Some students claim to have started to use AI tools as a way to simply enhance their writing. This is where is gets confusing. This has the potential to cross the line between using it as a resource and cheating their way out of doing their work, surpassing that gray area where it can be considered a tool. 

According to an article written by The Forest Scout earlier this month, “Among survey respondents who admitted to cheating, ⅓ of those students rely on Chap GPT or other AI tools as their primary method of cheating.” 

“Almost all the plagiarism cases I come across now are cases of AI usage. It is no longer sparknotes or “I used my sister’s paper from last year.” It is the same amount of cheating, just by a different means,” said Carlson. 

AI is more advanced than ever, and the worst part about it is how convenient it is. It has embedded itself into our everyday lives. As students, AI is a temptation; it is simple, fast, and accessible. 

Cases of cheating or plagiarizing with AI will not go away. However, Carlson touches on the fact that some of her fellow teachers have approached her and asked if she would find ways to implement AI positively to integrate it with some of the English curriculum. This may be the gray area we have been trying to find and define.

“A goal of mine is to do more research on the potential benefits of utilizing AI in classrooms. I do have learning to do around it, I think that we all do,” said Carlson, “I am sure it will evolve and we will evolve with it.”

Moving forward, we as students experimenting with implementing this technology into our everyday lives need to become increasingly aware of when we lose our voice to essentially a robot. We need to work to continue to define that gray area- to be truthful to ourselves, to determine when we are using AI as a tool or giving in to the temptations of convenience.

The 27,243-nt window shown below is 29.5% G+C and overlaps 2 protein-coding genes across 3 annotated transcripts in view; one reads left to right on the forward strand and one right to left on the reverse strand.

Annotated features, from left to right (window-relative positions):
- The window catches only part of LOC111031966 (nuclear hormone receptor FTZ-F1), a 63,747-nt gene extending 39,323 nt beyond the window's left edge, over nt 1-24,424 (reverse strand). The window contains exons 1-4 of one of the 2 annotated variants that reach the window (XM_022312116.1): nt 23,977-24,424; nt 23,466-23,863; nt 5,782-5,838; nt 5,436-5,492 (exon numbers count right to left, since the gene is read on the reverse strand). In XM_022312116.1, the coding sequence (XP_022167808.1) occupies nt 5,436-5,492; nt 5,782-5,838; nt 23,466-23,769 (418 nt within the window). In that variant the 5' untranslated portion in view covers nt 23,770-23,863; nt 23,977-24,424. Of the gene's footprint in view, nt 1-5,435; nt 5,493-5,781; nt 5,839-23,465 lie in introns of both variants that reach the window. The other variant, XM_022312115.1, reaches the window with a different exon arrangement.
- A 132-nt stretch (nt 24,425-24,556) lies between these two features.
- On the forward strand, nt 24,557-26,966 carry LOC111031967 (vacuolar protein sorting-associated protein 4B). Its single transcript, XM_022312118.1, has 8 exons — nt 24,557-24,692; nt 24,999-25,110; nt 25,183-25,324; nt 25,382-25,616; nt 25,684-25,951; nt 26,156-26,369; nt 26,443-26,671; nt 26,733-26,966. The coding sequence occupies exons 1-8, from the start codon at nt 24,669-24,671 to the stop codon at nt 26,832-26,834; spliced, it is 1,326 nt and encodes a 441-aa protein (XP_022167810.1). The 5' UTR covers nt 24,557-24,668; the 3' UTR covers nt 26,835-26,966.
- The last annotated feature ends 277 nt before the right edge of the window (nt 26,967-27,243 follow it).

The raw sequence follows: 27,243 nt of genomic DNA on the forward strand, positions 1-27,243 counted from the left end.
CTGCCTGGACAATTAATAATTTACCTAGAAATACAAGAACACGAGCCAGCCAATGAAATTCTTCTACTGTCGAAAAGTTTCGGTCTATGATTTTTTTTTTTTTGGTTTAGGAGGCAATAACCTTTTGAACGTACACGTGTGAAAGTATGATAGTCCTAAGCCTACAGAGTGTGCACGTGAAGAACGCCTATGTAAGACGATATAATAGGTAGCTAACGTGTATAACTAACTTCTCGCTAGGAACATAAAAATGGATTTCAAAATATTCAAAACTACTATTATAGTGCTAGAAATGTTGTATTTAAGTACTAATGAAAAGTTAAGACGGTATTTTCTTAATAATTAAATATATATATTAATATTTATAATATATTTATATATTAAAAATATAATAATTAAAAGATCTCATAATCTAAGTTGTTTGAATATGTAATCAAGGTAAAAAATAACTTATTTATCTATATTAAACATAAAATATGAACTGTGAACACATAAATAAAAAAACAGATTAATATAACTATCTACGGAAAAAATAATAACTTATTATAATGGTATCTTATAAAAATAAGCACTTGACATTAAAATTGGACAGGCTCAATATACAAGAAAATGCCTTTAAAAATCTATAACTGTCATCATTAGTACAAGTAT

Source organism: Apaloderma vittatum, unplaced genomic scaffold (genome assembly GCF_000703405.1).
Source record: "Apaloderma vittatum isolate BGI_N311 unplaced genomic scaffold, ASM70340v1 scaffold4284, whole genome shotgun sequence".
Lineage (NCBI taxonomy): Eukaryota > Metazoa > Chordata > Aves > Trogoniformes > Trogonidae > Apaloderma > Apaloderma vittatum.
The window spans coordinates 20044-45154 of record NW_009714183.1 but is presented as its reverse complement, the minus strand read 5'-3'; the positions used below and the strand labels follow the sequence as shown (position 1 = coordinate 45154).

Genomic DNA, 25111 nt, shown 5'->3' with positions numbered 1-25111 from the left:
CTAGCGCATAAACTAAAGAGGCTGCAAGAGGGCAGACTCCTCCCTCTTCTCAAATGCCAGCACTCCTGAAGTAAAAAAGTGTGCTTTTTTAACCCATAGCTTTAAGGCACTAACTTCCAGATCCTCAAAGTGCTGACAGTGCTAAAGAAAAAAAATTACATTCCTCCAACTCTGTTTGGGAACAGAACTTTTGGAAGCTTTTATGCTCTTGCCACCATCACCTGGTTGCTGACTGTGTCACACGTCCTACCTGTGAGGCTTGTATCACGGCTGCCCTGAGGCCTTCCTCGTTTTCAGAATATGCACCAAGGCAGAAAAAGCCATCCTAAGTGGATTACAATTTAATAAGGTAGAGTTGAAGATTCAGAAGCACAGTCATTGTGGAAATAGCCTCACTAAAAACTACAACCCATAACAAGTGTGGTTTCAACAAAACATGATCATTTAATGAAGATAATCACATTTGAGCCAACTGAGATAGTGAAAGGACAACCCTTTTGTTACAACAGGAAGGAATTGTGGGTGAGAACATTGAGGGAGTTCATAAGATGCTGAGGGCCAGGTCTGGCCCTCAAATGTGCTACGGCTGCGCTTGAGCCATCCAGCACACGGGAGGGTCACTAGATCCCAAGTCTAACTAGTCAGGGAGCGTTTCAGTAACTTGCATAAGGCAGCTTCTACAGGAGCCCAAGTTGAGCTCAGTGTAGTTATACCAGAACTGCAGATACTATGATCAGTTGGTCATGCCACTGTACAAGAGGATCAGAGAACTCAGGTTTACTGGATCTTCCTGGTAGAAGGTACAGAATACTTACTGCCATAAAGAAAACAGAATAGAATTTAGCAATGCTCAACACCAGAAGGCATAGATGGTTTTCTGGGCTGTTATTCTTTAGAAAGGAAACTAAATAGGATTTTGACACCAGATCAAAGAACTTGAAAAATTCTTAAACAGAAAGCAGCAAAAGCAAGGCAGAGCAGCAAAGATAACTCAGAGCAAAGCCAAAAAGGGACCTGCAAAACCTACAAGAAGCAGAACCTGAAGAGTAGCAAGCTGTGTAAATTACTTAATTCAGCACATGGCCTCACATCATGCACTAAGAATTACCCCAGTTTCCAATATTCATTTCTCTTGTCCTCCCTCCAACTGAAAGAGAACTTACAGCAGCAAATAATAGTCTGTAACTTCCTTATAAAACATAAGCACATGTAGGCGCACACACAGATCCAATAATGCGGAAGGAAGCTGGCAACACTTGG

As advanced as it becomes, one thing will remain true: AI does not and will never replace human thought. 


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About the Contributors
Chloe York
Chloe York, Editor-in-Chief
Senior Chloe York is extremely excited to be returning to The Forest Scout, this year as Editor-in-Chief! In addition to writing for TFS, she enjoys playing on the Varsity Lacrosse team and participating in a variety of clubs. Chloe also has a passion for fashion and a goal to travel the globe. You can often catch her shopping, spending time with friends, family, and, of course, her two dogs, Daisy and Maggie.
Annie Page
Annie Page, Staff Writer
Annie Page is a Senior at Lake Forest High School. When Annie is not spending time with friends and family, she is shopping, participating in Big to Little, or walking her dog, Max. Annie is involved in lots of extracurricular activities and loves supporting the Scouts at local events. She has a passion for traveling and exploring new places. This year she is excited to write for The Forest Scout and to dive deep into the LFHS community.
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    JasonDec 15, 2023 at 11:19 am

    ChatGPT and similar models train themselves to rearrange and regurgitate other written works available on the internet, often with no regard for copyright or secrecy. An LLM won’t write your essay, it will write a monster of millions of essays and articles, and you will have no legal right to claim that said work is your own, or to publish it.

    Because a wild animal played with a camera once, precedent says that “creative works” created by a non-person are not copyrightable. While this means that nobody can stop you from using it for personal or commercial purposes, you are not allowed to exercise any control over it or to pass it off as your own. Even if AI-generated text constitutes “original work”, this is the best case outcome in terms of your control over what you may foolishly think is your intellectual property.